Wah a gwaan family? is a oft utilized greeting in the Jamaican local parlance. Of course this is sometimes accompanied by an intricate finger twining, chest and shoulder joining motion and fist bumping, especially among the males. This was the first thought that came to mind, followed by the most serious ones articulated below, on May 15, 2016 which marked the observation of the International Day of Families.
Anyway I am late with this post but I did not want to miss the opportunity to pay respect to this noble institution whilst also lauding my own family- the foundation and launchpad for the person I have become.
The observation of the day this year is aligned with SDG 3 which is to Ensure healthy lives and promote well-being for all at all ages. The theme of ‘families, healthy lives and sustainable future‘ is a idiomatic synergy. My biological family’s story is similar to many in Jamaica. Both my parents were migrants to the city of Kingston from rural St.Andrew and Manchester respectively. Each came to the capital in pursuit of a better life and encountered each other while residing in a tenement yard in Kingston 11. My dad left school at the primary level and started life early. Mom went through All-Age to secretarial school. They both worked to make ends meet when their union was made. Following younger sister’s birth and the purchase of their own home Dad wanted Mom to stay at home. Money was short and they did several small businesses from home to supplement Dad’s income…such was my family.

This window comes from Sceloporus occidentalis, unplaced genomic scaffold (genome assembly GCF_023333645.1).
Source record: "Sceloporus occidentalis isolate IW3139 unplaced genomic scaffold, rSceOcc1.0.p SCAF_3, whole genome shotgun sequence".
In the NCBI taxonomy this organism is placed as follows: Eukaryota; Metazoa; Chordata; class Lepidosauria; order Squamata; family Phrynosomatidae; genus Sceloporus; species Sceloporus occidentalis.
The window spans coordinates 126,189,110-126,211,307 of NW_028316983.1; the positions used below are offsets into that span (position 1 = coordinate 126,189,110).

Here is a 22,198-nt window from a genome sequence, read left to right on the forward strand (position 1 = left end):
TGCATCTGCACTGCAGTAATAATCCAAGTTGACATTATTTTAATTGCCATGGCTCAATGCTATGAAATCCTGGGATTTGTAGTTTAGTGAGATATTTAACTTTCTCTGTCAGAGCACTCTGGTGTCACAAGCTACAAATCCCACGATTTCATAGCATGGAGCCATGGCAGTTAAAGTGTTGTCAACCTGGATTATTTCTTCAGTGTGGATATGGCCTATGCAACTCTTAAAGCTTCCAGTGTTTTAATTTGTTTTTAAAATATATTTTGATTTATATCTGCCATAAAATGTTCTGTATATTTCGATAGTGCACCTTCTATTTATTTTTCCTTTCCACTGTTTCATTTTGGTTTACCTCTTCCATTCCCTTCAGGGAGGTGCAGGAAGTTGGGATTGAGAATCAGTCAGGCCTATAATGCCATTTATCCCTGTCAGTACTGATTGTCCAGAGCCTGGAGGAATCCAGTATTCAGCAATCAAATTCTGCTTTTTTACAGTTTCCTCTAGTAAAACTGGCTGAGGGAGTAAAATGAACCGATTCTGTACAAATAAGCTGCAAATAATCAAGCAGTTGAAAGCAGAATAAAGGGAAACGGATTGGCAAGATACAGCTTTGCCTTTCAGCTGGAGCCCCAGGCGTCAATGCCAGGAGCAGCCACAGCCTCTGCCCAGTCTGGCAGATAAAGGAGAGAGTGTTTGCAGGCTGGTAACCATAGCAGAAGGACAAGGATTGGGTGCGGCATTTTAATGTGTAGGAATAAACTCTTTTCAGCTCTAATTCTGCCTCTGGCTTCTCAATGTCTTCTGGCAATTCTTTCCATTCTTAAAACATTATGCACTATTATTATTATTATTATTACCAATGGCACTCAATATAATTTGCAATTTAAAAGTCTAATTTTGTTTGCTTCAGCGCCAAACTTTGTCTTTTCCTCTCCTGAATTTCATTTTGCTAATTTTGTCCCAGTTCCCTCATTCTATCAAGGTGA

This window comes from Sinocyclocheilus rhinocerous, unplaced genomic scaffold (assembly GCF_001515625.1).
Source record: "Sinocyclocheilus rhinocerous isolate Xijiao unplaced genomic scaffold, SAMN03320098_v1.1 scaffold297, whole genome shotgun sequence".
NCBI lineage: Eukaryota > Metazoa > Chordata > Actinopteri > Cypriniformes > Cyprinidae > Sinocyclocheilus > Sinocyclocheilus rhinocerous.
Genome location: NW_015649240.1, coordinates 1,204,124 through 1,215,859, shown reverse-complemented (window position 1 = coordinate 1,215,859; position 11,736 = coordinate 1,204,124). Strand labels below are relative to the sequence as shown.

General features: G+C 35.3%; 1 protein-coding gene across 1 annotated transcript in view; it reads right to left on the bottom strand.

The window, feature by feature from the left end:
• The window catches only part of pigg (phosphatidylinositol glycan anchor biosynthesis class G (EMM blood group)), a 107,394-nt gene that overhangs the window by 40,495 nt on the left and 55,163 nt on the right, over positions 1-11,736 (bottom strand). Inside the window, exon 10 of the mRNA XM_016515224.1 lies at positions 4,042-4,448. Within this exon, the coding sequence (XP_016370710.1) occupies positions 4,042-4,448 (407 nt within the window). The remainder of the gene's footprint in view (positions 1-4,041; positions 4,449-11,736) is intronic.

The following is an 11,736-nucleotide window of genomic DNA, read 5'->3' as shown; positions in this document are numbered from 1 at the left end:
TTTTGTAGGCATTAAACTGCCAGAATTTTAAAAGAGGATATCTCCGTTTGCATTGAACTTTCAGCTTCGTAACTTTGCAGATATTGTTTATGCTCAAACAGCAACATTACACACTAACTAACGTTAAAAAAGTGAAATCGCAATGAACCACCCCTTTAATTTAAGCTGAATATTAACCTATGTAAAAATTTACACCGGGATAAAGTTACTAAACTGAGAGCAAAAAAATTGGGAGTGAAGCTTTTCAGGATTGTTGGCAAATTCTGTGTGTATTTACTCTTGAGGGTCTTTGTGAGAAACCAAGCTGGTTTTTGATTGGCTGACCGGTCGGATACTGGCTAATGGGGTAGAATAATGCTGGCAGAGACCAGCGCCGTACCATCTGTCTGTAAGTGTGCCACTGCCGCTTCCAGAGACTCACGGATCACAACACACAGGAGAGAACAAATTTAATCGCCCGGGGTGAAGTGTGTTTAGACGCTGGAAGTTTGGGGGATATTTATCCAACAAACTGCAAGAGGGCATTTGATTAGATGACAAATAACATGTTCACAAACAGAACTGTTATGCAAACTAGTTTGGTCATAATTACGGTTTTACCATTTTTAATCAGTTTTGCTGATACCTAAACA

Two important memories have influenced my approach to my own life…1) I was sickly as a child up through my early childhood years and my Mom attributed this to the sometimes insanitary conditions in the yard where we lived. Thus one of the driving forces behind their quest for better living arrangements led to their home-ownership. The take-away -when you desire the best for your children as well meaning parents you do what needs to be done. 2) Both my parents continuously stressed the importance of a ‘proper’ education. They ensured that us kids got that….I was the first in the family to have attained a graduate level education.
Both examples above encompasses the theme as my parents ensured our family could live healthy lives (with better living arrangements) and (with education) a sustainable future.
Though my father is no longer with us in the human form, as it was in his continued effort to provide and assist family that he lost his life on Labour Day, his values are well instilled in us.
As a community development practitioner I see firsthand the dissolution of the family structure and resultant dysfunction in the society brought to bear by the weakening of the family as an institution. Growing up we learnt civics and the different forms of family structures were taught as the smallest unit of a society.It is very important therefore that we use every opportunity to re-focus and place emphasis on its significance to civil order and social cohesion.